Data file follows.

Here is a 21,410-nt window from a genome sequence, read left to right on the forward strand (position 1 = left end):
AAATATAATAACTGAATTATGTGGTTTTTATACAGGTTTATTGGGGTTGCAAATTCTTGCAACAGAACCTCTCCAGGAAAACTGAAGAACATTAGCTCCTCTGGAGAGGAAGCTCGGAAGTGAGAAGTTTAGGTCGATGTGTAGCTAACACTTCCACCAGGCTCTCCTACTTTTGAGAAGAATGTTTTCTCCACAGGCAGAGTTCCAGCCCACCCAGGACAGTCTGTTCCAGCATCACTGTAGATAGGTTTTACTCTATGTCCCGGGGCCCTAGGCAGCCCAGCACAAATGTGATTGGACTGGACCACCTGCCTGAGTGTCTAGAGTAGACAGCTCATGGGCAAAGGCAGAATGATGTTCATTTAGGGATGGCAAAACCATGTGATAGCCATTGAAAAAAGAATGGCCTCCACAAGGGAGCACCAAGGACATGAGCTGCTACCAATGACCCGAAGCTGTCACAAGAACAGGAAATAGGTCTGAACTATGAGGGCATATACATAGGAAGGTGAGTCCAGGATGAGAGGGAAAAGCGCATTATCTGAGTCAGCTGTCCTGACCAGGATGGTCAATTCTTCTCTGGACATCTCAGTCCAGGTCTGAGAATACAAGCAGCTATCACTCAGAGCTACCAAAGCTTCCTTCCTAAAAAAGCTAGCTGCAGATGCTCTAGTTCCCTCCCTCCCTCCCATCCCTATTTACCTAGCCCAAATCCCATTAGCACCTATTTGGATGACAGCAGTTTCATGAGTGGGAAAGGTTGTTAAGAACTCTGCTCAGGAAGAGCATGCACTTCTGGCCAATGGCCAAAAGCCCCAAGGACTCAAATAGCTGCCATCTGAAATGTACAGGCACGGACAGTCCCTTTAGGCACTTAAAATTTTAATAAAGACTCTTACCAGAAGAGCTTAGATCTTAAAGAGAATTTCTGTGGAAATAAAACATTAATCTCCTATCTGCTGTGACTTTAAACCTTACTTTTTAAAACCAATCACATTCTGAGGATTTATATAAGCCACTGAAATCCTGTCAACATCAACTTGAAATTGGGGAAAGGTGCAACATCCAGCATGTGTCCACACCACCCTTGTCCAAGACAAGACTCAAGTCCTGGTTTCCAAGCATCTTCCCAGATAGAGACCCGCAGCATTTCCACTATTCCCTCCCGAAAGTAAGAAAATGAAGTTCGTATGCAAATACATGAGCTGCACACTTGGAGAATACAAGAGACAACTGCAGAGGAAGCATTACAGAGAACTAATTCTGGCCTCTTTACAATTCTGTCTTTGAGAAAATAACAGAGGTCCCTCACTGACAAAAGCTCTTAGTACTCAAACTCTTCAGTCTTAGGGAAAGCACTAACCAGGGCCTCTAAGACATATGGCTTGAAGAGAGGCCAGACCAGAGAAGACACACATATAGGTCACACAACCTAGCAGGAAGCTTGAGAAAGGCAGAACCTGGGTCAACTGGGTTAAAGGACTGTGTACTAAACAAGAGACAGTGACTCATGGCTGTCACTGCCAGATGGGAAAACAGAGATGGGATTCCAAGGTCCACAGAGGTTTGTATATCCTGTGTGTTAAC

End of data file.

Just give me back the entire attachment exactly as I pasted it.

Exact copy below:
Here is a 21,410-nt window from a genome sequence, read left to right on the forward strand (position 1 = left end):
AAATATAATAACTGAATTATGTGGTTTTTATACAGGTTTATTGGGGTTGCAAATTCTTGCAACAGAACCTCTCCAGGAAAACTGAAGAACATTAGCTCCTCTGGAGAGGAAGCTCGGAAGTGAGAAGTTTAGGTCGATGTGTAGCTAACACTTCCACCAGGCTCTCCTACTTTTGAGAAGAATGTTTTCTCCACAGGCAGAGTTCCAGCCCACCCAGGACAGTCTGTTCCAGCATCACTGTAGATAGGTTTTACTCTATGTCCCGGGGCCCTAGGCAGCCCAGCACAAATGTGATTGGACTGGACCACCTGCCTGAGTGTCTAGAGTAGACAGCTCATGGGCAAAGGCAGAATGATGTTCATTTAGGGATGGCAAAACCATGTGATAGCCATTGAAAAAAGAATGGCCTCCACAAGGGAGCACCAAGGACATGAGCTGCTACCAATGACCCGAAGCTGTCACAAGAACAGGAAATAGGTCTGAACTATGAGGGCATATACATAGGAAGGTGAGTCCAGGATGAGAGGGAAAAGCGCATTATCTGAGTCAGCTGTCCTGACCAGGATGGTCAATTCTTCTCTGGACATCTCAGTCCAGGTCTGAGAATACAAGCAGCTATCACTCAGAGCTACCAAAGCTTCCTTCCTAAAAAAGCTAGCTGCAGATGCTCTAGTTCCCTCCCTCCCTCCCATCCCTATTTACCTAGCCCAAATCCCATTAGCACCTATTTGGATGACAGCAGTTTCATGAGTGGGAAAGGTTGTTAAGAACTCTGCTCAGGAAGAGCATGCACTTCTGGCCAATGGCCAAAAGCCCCAAGGACTCAAATAGCTGCCATCTGAAATGTACAGGCACGGACAGTCCCTTTAGGCACTTAAAATTTTAATAAAGACTCTTACCAGAAGAGCTTAGATCTTAAAGAGAATTTCTGTGGAAATAAAACATTAATCTCCTATCTGCTGTGACTTTAAACCTTACTTTTTAAAACCAATCACATTCTGAGGATTTATATAAGCCACTGAAATCCTGTCAACATCAACTTGAAATTGGGGAAAGGTGCAACATCCAGCATGTGTCCACACCACCCTTGTCCAAGACAAGACTCAAGTCCTGGTTTCCAAGCATCTTCCCAGATAGAGACCCGCAGCATTTCCACTATTCCCTCCCGAAAGTAAGAAAATGAAGTTCGTATGCAAATACATGAGCTGCACACTTGGAGAATACAAGAGACAACTGCAGAGGAAGCATTACAGAGAACTAATTCTGGCCTCTTTACAATTCTGTCTTTGAGAAAATAACAGAGGTCCCTCACTGACAAAAGCTCTTAGTACTCAAACTCTTCAGTCTTAGGGAAAGCACTAACCAGGGCCTCTAAGACATATGGCTTGAAGAGAGGCCAGACCAGAGAAGACACACATATAGGTCACACAACCTAGCAGGAAGCTTGAGAAAGGCAGAACCTGGGTCAACTGGGTTAAAGGACTGTGTACTAAACAAGAGACAGTGACTCATGGCTGTCACTGCCAGATGGGAAAACAGAGATGGGATTCCAAGGTCCACAGAGGTTTGTATATCCTGTGTGTTAAC